Firstlinks focusses on investment strategies and ideas with a medium to long term market horizon. We encourage readers to take a ‘through the cycle’, risk-aware perspective. 

 

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Super changes, the Budget and 2021 versus 2022

Josh Frydenberg's third budget contained changes to superannuation and other rules but their effective date is expected to be 1 July 2022. Take care not to confuse them with changes due on 1 July 2021.

Noel's share winners and loser plus budget reality check

Among the share success stories is a poor personal experience as Telstra's service needs improving. Plus why the new budget announcements on downsizing and buying a home don't deserve the super hype.

Grantham interview on the coming day of reckoning

Jeremy Grantham has seen it all before, with bubbles every 15 years or so. The higher you go, the longer and greater the fall. You can have a high-priced asset or a high-yielding asset, but not both at the same time.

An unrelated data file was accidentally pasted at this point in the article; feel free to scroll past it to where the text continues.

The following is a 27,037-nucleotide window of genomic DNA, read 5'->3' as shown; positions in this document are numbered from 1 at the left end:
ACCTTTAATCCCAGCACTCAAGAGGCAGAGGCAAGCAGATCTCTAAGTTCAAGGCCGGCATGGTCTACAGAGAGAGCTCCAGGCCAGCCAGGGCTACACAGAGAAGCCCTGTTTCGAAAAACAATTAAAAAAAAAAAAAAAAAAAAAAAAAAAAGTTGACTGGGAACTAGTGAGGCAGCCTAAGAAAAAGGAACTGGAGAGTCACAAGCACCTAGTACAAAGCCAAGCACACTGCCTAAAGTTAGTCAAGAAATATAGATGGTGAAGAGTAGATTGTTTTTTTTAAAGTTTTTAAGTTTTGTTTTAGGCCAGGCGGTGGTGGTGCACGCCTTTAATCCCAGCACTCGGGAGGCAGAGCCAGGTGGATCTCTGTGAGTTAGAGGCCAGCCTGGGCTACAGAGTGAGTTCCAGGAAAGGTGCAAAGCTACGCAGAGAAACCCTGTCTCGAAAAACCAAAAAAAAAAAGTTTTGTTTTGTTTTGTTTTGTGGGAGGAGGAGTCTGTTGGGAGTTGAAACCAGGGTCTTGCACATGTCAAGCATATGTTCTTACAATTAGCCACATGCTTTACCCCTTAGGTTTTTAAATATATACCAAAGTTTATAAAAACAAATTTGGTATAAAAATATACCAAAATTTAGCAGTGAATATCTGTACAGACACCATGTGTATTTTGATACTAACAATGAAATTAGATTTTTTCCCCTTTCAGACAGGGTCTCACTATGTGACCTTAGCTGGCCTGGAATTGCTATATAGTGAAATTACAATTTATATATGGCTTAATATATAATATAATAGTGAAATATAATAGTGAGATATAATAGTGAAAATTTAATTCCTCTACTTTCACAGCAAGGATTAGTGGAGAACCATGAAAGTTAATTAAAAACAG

Whoyagonnacall? 10 unspoken risks buying off-the-plan

All new apartment buildings have defects, and inexperienced owners assume someone else will fix them. But developers and builders will not volunteer to spend time and money unless someone fights them. Part 1

Buffett says stock picking is too hard for most investors

Warren Buffett explained why he believes most investors should not pick stocks but simply own an S&P 500 index fund. "There's a lot more to picking stocks than figuring out what’s going to be a wonderful industry."

Should investors brace for uncomfortably high inflation?

The global recession came quickly and deeply but it has given way to a strong rebound. What are the lessons for investors, how should a portfolio change and what role will inflation play?

Latest Updates

Exchange traded products

ETFs are the Marvel of listed galaxies, even with star WAR

Until 2018, LICs and LITs dominated ETFs, much like the Star Wars franchise was the most lucrative in the world until Marvel came along. Now ETFs are double their rivals, just as Marvel conquered Star Wars.

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Four leading tech stocks now look cheap

There are few opportunities to buy tech heavyweights at attractive prices. In Morningstar’s view, four global leaders are trading at decent discounts to their fair values, indicating potential for upside.

Shares

Why copper prices are at all-time highs

Known as Dr Copper for the uncanny way its price anticipates future economic activity, copper has hit all-time highs. What are the forces at play and strategies to benefit from the electric metal’s strength?